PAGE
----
by Marwan Hamed, MPH

Did you know that natural bipolar disorder (BP) treatment options exist? And, at The Center for Environmental Therapeutics, we are committed to promoting natural treatment methods backed by scientific evidence.

With BPs, moods, generally, sway through phases of highs (mania) and lows (depression).  With moods usually starting out “darker”, like a sinking feeling, as one is pushing through the earlier parts of the day. But then improving throughout the rest of the day, making the world seem a bit “brighter” and everything slightly more manageable.

But, even so, the struggles of living with a BP remains very real. And there are many experts in the fields of mental and public health working to find ways to help people through that struggle.

Some good news! Research shows that people with BPs are more likely to respond to changes in light exposure and timing. Why is this good? It means that experts have knowledge to build up on and determine safe and effective BP treatment options.

And, about two years ago, the Chronobiology and Chronotherapy Task Force of the International Society of Bipolar Disorders, a team of 25 experts from 15 countries, did just that! They reviewed every single clinical study they could find on several BP treatment options and combined their results as part of their study.

For their review, the studies were used to assess BP treatment options, based on how effective, tolerable, how likely they are to lead to switches between the highs and lows, and how fast the treatment would lead to a clinical response.

These treatment options included:

Bright Light Therapy → a form of therapy that works by stimulating certain cells in the eye that are connected to a region of the brain, the hypothalamus, which plays an important role in the body’s biological clock, the circadian rhythm.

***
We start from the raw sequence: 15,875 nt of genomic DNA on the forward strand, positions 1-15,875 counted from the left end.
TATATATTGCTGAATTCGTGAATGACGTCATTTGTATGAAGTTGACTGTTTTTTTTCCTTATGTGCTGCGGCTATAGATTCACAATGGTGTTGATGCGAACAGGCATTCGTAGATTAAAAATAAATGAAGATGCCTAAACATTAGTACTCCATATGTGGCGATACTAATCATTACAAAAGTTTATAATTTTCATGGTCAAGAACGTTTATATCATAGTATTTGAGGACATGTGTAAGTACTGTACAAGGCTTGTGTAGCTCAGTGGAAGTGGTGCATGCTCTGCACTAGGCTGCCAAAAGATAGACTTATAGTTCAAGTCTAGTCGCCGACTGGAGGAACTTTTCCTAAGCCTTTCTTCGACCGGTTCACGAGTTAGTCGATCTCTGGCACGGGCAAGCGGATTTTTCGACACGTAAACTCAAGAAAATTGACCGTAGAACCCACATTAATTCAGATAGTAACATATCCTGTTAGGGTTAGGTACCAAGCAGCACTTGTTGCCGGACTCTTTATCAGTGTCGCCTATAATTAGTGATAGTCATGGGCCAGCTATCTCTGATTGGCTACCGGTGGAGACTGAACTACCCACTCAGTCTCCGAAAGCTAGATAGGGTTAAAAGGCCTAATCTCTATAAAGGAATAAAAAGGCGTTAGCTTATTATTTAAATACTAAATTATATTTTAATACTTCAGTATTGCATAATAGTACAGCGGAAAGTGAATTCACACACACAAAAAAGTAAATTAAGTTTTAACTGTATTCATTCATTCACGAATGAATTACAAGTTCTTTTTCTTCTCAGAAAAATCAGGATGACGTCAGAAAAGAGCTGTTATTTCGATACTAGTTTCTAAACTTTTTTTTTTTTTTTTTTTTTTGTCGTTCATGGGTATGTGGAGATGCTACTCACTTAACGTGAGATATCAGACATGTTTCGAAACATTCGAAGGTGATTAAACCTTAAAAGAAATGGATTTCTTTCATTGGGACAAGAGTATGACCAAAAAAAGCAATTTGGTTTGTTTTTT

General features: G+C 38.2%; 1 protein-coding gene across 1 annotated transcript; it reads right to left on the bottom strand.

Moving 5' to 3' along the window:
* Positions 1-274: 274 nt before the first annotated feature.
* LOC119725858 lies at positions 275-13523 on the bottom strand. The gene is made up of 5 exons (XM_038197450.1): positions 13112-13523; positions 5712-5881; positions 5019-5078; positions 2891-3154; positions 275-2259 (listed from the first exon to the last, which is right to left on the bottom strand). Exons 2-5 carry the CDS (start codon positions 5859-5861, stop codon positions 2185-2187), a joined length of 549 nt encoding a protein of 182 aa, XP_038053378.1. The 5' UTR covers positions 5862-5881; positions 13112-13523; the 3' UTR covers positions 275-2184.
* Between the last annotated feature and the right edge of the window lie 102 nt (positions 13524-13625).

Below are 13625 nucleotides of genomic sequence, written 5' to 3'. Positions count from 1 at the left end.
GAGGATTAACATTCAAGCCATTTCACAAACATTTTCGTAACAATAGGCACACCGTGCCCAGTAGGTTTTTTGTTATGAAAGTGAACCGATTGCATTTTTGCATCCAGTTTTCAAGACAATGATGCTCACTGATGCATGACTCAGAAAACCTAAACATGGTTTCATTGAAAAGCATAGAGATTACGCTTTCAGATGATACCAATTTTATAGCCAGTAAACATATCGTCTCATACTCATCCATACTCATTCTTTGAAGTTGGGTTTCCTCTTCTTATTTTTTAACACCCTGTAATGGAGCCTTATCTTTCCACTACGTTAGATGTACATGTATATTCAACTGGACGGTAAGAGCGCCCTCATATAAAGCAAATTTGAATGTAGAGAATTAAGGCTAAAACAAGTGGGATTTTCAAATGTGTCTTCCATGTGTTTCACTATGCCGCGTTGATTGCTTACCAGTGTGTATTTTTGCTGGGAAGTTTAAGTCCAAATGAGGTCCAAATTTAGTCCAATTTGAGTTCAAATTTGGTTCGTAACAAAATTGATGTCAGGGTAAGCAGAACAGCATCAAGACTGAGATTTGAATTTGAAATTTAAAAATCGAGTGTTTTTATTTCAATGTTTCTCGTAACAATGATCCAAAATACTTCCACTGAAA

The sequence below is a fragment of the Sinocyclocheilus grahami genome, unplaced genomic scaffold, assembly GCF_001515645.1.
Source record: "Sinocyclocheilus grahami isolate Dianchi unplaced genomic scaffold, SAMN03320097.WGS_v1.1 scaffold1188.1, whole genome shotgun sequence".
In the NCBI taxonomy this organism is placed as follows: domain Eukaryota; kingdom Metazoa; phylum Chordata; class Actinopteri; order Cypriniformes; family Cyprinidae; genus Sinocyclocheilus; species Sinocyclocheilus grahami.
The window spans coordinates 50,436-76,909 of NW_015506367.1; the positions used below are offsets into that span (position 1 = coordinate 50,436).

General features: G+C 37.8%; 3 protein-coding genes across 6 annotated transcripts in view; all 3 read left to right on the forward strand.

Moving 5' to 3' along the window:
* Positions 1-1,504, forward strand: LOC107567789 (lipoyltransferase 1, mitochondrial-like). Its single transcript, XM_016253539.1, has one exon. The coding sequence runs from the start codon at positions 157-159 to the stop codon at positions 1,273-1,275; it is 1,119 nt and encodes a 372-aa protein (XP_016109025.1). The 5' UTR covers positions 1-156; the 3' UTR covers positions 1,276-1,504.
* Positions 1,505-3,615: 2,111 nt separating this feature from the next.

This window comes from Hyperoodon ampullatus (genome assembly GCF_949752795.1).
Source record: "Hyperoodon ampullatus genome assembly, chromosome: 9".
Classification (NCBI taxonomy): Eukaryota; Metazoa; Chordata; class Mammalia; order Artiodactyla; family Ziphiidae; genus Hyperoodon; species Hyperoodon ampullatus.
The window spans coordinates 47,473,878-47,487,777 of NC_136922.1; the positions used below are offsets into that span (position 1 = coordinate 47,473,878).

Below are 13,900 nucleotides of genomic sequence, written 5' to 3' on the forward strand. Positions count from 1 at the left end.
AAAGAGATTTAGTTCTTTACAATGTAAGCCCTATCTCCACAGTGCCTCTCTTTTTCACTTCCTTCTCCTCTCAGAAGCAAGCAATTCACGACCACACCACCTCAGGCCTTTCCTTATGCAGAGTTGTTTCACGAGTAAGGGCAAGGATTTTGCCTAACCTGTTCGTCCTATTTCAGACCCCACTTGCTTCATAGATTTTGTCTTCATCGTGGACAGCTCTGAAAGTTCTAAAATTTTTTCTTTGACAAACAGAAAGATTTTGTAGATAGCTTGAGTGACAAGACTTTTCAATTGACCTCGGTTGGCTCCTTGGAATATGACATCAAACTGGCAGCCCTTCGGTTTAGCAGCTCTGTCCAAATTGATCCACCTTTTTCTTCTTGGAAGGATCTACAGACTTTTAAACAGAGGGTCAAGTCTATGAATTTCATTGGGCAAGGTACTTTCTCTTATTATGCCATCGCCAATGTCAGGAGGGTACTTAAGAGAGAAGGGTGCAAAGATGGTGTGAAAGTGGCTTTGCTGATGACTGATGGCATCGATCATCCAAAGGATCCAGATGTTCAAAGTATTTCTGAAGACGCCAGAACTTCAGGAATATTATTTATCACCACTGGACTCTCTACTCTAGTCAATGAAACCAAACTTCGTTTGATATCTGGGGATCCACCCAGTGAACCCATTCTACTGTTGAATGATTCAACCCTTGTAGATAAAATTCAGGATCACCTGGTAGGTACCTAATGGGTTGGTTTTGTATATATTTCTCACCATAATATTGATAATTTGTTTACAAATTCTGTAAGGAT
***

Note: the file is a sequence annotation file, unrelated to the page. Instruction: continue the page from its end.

Dark Therapy → is a form of therapy that relies on near total darkness and may complement bright light therapy. Another form of dark therapy recommended by CET uses protective eyeglass lenses that screen out blue light, resulting in an amber hue that allows full visibility, rather than darkness.

Wake Therapy → a process of roughly a day and half without sleep followed by a period of recovery sleep the following night.

Interpersonal and Social Rhythm Therapy (IPSRT) → a type of therapy that focuses on each person’s functioning and is used to keep one on track with maintaining a healthy lifestyle.

Cognitive Behavioral Therapy for Insomnia (CBTI) → a type of talk therapy that can help people to adapt techniques that guide their thinking and behavior in ways meant to manage their insomnia.

Task Force Recommendations:

  • Bright Light Therapy and Wake Therapy were recommended as treatment options for BP depression, but NOT recommended for mania.
  • Dark Therapy was recommended as a treatment for BP mania but NOT recommended for depression.
  • IPSRT was recommended as a treatment for BP depression. IPSRT was also recommended as a way to help the long-term management of BP mania and depression.
  • CBTI was recommended as way to help the long-term management of BP mania, but only for those who had BP with insomnia.
  • Also, BP II has been proven to be more responsive to light than BP I, so we strongly encourage clinicians and patients with BP II to consider light therapy.

We would like to state that NONE of the bipolar disorder treatment options mentioned in this article should be attempted on your own. However, if you have BP I or BP II, we recommend that you ask your doctor or therapist to give you CET’s HIGH-R interview to determine the pattern and intensity of your symptoms. Also ask for a copy of the HIGH-C-SR questionnaire to track your symptoms at least weekly during high periods and try using protective eyeglasses during the day and evening.

For more in-depth discussion on this topic, see Do Circadian-Modifying Treatments Work for Bipolar Disorders? What the Evidence Shows.

Marwan Hamed is a freelance writer for CET.